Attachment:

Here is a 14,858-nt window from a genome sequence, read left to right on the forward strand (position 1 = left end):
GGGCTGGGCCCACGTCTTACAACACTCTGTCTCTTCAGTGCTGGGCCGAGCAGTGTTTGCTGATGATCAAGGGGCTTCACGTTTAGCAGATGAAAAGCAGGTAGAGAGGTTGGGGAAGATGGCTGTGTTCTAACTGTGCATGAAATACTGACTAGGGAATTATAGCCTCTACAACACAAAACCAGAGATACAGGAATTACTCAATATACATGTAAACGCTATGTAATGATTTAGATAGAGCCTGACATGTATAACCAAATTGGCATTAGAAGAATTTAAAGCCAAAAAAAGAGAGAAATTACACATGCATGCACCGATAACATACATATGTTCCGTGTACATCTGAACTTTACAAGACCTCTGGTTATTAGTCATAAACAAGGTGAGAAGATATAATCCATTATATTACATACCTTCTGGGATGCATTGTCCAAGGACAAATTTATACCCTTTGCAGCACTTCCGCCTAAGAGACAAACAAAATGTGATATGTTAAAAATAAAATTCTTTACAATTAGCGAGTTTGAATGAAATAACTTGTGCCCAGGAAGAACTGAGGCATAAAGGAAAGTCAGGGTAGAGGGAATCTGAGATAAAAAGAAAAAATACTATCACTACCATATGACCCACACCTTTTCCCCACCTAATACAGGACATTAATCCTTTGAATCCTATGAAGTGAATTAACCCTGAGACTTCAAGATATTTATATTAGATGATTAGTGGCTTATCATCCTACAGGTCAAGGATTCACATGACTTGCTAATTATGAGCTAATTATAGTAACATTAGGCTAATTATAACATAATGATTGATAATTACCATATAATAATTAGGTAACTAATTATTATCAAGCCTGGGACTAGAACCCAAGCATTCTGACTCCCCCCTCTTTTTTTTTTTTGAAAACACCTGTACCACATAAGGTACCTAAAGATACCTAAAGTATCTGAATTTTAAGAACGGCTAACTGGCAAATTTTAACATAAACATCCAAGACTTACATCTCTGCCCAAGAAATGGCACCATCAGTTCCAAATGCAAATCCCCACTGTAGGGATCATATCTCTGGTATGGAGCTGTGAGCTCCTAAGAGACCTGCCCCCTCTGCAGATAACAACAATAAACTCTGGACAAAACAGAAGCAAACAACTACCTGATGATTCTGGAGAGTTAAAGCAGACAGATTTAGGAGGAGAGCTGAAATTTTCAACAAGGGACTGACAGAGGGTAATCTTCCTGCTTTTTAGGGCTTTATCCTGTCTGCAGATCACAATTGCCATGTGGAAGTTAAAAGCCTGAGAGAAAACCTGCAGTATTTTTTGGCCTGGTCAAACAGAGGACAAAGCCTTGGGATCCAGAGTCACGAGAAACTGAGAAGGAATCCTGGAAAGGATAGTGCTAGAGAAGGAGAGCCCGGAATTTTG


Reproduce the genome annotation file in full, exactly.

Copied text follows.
Here is a 14,858-nt window from a genome sequence, read left to right on the forward strand (position 1 = left end):
GGGCTGGGCCCACGTCTTACAACACTCTGTCTCTTCAGTGCTGGGCCGAGCAGTGTTTGCTGATGATCAAGGGGCTTCACGTTTAGCAGATGAAAAGCAGGTAGAGAGGTTGGGGAAGATGGCTGTGTTCTAACTGTGCATGAAATACTGACTAGGGAATTATAGCCTCTACAACACAAAACCAGAGATACAGGAATTACTCAATATACATGTAAACGCTATGTAATGATTTAGATAGAGCCTGACATGTATAACCAAATTGGCATTAGAAGAATTTAAAGCCAAAAAAAGAGAGAAATTACACATGCATGCACCGATAACATACATATGTTCCGTGTACATCTGAACTTTACAAGACCTCTGGTTATTAGTCATAAACAAGGTGAGAAGATATAATCCATTATATTACATACCTTCTGGGATGCATTGTCCAAGGACAAATTTATACCCTTTGCAGCACTTCCGCCTAAGAGACAAACAAAATGTGATATGTTAAAAATAAAATTCTTTACAATTAGCGAGTTTGAATGAAATAACTTGTGCCCAGGAAGAACTGAGGCATAAAGGAAAGTCAGGGTAGAGGGAATCTGAGATAAAAAGAAAAAATACTATCACTACCATATGACCCACACCTTTTCCCCACCTAATACAGGACATTAATCCTTTGAATCCTATGAAGTGAATTAACCCTGAGACTTCAAGATATTTATATTAGATGATTAGTGGCTTATCATCCTACAGGTCAAGGATTCACATGACTTGCTAATTATGAGCTAATTATAGTAACATTAGGCTAATTATAACATAATGATTGATAATTACCATATAATAATTAGGTAACTAATTATTATCAAGCCTGGGACTAGAACCCAAGCATTCTGACTCCCCCCTCTTTTTTTTTTTTGAAAACACCTGTACCACATAAGGTACCTAAAGATACCTAAAGTATCTGAATTTTAAGAACGGCTAACTGGCAAATTTTAACATAAACATCCAAGACTTACATCTCTGCCCAAGAAATGGCACCATCAGTTCCAAATGCAAATCCCCACTGTAGGGATCATATCTCTGGTATGGAGCTGTGAGCTCCTAAGAGACCTGCCCCCTCTGCAGATAACAACAATAAACTCTGGACAAAACAGAAGCAAACAACTACCTGATGATTCTGGAGAGTTAAAGCAGACAGATTTAGGAGGAGAGCTGAAATTTTCAACAAGGGACTGACAGAGGGTAATCTTCCTGCTTTTTAGGGCTTTATCCTGTCTGCAGATCACAATTGCCATGTGGAAGTTAAAAGCCTGAGAGAAAACCTGCAGTATTTTTTGGCCTGGTCAAACAGAGGACAAAGCCTTGGGATCCAGAGTCACGAGAAACTGAGAAGGAATCCTGGAAAGGATAGTGCTAGAGAAGGAGAGCCCGGAATTTTG